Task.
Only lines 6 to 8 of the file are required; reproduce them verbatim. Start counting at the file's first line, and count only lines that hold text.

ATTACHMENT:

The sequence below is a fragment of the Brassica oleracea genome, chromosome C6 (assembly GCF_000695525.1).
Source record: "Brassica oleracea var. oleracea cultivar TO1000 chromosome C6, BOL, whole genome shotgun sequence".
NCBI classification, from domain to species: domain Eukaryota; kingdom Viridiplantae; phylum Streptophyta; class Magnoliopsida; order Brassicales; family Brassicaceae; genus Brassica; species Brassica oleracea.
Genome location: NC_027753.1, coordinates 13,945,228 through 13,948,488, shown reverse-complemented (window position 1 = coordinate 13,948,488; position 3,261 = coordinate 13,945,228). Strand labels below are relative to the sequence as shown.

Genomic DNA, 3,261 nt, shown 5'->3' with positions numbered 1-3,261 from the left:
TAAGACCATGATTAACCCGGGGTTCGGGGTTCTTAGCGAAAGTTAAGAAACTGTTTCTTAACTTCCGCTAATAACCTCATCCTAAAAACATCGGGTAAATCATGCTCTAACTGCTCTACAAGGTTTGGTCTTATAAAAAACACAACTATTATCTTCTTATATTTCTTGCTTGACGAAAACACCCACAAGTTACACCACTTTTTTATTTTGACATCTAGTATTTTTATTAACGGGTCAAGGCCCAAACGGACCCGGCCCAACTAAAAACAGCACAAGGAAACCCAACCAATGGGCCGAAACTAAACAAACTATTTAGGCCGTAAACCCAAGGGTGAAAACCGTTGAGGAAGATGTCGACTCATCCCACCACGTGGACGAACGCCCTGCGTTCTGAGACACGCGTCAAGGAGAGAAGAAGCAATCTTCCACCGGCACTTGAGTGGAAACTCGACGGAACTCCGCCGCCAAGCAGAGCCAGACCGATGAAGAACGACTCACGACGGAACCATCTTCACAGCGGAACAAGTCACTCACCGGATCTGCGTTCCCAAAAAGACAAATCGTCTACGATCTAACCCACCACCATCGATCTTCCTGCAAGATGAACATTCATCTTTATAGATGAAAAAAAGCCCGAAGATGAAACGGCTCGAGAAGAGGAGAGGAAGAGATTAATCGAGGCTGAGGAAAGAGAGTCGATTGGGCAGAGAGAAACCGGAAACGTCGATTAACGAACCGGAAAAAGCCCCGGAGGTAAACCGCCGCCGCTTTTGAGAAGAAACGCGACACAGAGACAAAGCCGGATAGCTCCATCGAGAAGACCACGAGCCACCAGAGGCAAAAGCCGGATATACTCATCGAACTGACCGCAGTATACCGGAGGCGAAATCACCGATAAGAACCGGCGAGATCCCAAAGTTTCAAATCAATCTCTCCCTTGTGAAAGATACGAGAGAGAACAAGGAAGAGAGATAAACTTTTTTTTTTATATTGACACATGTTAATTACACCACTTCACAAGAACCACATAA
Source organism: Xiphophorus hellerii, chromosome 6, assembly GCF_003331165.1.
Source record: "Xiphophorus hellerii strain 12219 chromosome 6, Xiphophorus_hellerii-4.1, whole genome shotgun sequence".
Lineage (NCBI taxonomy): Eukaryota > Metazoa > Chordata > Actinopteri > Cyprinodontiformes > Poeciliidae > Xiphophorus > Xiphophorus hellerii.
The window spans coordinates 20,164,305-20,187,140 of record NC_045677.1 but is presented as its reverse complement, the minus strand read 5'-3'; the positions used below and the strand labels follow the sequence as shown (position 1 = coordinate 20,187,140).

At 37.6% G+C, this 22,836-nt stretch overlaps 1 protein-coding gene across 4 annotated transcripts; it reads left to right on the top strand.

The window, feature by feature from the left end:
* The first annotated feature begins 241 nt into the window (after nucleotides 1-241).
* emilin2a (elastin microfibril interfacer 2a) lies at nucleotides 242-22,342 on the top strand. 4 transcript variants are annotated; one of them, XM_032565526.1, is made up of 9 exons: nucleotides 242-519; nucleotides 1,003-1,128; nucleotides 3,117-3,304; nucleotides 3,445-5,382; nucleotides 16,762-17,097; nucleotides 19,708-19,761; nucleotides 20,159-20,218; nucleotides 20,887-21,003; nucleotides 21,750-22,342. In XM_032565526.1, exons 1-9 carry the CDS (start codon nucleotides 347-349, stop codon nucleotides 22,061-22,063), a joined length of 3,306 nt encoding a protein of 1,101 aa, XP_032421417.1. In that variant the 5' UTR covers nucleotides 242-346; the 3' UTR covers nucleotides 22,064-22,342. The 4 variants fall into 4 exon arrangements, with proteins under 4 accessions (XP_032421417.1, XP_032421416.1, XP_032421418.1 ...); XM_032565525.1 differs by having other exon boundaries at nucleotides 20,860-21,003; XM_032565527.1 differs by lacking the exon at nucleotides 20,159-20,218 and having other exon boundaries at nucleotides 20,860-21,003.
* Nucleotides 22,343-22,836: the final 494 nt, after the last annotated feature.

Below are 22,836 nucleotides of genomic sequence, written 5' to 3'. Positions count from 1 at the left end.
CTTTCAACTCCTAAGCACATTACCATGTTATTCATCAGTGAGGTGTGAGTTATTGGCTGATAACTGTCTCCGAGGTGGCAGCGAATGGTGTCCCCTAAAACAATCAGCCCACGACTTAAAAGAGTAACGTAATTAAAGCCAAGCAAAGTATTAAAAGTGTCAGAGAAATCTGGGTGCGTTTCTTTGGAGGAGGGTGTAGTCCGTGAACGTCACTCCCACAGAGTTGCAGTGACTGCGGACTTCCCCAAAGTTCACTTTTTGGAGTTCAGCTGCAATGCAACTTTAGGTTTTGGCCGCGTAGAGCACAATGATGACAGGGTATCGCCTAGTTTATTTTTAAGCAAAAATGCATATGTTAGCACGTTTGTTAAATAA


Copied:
TAAGACCATGATTAACCCGGGGTTCGGGGTTCTTAGCGAAAGTTAAGAAACTGTTTCTTAACTTCCGCTAATAACCTCATCCTAAAAACATCGGGTAAATCATGCTCTAACTGCTCTACAAGGTTTGGTCTTATAAAAAACACAACTATTATCTTCTTATATTTCTTGCTTGACGAAAACACCCACAAGTTACACCACTTTTTTATTTTGACATCTAGTATTTTTATTAACGGGTCAAGGCCCAAACGGACCCGGCCCAACTAAAAACAGCACAAGGAAACCCAACCAATGGGCCGAAACTAAACAAACTATTTAGGCCGTAAACCCAAGGGTGAAAACCGTTGAGGAAGATGTCGACTCATCCCACCACGTGGACGAACGCCCTGCGTTCTGAGACACGCGTCAAGGAGAGAAGAAGCAATCTTCCACCGGCACTTGAGTGGAAACTCGACGGAACTCCGCCGCCAAGCAGAGCCAGACCGATGAAGAACGACTCACGACGGAACCATCTTCACAGCGGAACAAGTCACTCACCGGATCTGCGTTCCCAAAAAGACAAATCGTCTACGATCTAACCCACCACCATCGATCTTCCTGCAAGATGAACATTCATCTTTATAGATGAAAAAAAGCCCGAAGATGAAACGGCTCGAGAAGAGGAGAGGAAGAGATTAATCGAGGCTGAGGAAAGAGAGTCGATTGGGCAGAGAGAAACCGGAAACGTCGATTAACGAACCGGAAAAAGCCCCGGAGGTAAACCGCCGCCGCTTTTGAGAAGAAACGCGACACAGAGACAAAGCCGGATAGCTCCATCGAGAAGACCACGAGCCACCAGAGGCAAAAGCCGGATATACTCATCGAACTGACCGCAGTATACCGGAGGCGAAATCACCGATAAGAACCGGCGAGATCCCAAAGTTTCAAATCAATCTCTCCCTTGTGAAAGATACGAGAGAGAACAAGGAAGAGAGATAAACTTTTTTTTTTATATTGACACATGTTAATTACACCACTTCACAAGAACCACATAA
Source organism: Xiphophorus hellerii, chromosome 6, assembly GCF_003331165.1.
Source record: "Xiphophorus hellerii strain 12219 chromosome 6, Xiphophorus_hellerii-4.1, whole genome shotgun sequence".